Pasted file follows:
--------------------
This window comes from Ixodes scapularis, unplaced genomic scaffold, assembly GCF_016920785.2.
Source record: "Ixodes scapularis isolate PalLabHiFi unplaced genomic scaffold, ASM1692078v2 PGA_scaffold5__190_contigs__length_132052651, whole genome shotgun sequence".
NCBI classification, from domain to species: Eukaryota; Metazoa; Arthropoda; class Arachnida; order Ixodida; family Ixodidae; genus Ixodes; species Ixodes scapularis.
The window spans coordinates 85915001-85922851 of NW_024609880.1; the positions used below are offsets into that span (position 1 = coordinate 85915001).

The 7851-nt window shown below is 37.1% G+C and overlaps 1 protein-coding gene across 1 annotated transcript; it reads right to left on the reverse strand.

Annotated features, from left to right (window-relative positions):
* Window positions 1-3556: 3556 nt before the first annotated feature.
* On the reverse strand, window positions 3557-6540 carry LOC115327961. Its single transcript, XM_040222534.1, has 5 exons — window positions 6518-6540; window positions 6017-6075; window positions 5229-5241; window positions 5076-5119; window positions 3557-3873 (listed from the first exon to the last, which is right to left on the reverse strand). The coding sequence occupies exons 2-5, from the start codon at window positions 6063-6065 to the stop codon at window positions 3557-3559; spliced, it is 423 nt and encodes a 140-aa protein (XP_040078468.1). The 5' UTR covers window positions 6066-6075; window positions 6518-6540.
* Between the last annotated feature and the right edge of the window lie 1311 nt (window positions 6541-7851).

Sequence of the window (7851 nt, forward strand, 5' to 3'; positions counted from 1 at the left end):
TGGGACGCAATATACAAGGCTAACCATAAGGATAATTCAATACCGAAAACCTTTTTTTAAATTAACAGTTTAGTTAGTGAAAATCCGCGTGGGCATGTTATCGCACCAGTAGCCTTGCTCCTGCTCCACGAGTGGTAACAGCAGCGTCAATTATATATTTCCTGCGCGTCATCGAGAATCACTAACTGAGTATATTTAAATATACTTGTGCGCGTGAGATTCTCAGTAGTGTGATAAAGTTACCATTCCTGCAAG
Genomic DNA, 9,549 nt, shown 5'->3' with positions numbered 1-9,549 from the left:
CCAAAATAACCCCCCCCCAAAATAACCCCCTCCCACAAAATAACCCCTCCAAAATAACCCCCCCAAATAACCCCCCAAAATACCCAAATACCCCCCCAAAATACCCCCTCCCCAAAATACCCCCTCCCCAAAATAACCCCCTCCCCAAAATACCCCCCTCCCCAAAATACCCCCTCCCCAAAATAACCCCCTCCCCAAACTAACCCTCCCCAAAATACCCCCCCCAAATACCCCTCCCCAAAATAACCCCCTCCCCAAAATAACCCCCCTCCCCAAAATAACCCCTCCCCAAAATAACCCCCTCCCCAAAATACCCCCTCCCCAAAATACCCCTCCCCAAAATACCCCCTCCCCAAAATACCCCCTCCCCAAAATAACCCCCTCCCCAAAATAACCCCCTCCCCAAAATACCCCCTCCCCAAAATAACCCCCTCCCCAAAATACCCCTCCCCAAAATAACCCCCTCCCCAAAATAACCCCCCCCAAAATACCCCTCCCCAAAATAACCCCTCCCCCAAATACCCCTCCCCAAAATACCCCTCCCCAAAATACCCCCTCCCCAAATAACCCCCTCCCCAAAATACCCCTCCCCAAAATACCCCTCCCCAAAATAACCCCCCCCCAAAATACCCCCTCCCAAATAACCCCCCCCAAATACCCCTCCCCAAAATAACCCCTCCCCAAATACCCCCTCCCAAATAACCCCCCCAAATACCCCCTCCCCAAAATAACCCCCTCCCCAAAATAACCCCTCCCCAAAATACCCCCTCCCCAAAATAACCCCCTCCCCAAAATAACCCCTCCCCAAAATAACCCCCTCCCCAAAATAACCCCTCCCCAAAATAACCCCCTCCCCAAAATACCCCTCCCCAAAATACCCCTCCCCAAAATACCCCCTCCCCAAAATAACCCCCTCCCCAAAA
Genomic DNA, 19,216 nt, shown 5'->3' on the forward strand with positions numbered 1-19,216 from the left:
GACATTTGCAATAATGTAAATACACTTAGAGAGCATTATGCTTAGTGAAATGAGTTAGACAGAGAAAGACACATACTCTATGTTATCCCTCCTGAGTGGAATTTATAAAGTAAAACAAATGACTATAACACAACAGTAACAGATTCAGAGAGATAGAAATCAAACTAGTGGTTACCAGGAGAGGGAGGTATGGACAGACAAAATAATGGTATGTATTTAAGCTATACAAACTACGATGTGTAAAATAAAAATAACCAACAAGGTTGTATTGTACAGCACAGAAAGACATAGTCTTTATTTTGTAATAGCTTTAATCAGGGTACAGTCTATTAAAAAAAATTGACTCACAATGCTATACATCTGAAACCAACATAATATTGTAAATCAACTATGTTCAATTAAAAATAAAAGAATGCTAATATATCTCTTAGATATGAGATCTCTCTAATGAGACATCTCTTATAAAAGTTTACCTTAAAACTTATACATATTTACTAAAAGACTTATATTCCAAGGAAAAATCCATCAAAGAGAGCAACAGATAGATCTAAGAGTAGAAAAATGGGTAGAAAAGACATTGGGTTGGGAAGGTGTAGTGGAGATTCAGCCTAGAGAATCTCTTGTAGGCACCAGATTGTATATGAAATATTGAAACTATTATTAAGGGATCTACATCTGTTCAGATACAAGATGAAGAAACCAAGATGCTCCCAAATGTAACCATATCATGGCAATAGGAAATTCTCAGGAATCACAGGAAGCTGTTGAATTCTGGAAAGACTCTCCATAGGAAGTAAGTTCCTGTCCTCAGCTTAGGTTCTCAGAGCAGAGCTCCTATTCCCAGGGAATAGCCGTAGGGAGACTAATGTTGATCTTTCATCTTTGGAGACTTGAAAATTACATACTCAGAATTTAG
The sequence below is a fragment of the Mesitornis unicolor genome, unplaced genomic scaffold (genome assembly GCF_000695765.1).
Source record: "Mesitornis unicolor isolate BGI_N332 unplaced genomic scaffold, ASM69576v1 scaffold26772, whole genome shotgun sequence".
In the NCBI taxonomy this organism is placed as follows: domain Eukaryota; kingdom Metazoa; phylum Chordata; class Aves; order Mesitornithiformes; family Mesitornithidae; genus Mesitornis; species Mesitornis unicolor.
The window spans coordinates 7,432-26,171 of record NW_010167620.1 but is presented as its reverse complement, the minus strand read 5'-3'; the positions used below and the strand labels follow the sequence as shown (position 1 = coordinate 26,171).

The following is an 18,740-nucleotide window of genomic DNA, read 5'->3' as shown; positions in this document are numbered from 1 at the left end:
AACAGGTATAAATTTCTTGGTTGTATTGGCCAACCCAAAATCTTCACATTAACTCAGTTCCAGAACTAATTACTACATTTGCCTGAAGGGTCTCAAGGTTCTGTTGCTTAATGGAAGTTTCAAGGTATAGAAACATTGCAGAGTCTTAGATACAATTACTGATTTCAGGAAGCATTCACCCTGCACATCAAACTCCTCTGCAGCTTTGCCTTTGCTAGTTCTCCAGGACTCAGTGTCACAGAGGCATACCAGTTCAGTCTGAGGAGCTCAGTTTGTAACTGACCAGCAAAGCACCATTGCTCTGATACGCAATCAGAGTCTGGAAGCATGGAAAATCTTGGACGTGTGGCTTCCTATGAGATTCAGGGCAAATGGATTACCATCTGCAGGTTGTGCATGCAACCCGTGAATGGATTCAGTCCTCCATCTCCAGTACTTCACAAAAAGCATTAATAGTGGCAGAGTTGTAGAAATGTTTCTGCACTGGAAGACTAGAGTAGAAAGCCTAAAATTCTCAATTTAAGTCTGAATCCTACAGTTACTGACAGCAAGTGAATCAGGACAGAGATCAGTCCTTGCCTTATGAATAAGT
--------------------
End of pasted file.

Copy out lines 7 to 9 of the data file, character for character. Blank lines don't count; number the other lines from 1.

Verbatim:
* Window positions 1-3556: 3556 nt before the first annotated feature.
* On the reverse strand, window positions 3557-6540 carry LOC115327961. Its single transcript, XM_040222534.1, has 5 exons — window positions 6518-6540; window positions 6017-6075; window positions 5229-5241; window positions 5076-5119; window positions 3557-3873 (listed from the first exon to the last, which is right to left on the reverse strand). The coding sequence occupies exons 2-5, from the start codon at window positions 6063-6065 to the stop codon at window positions 3557-3559; spliced, it is 423 nt and encodes a 140-aa protein (XP_040078468.1). The 5' UTR covers window positions 6066-6075; window positions 6518-6540.
* Between the last annotated feature and the right edge of the window lie 1311 nt (window positions 6541-7851).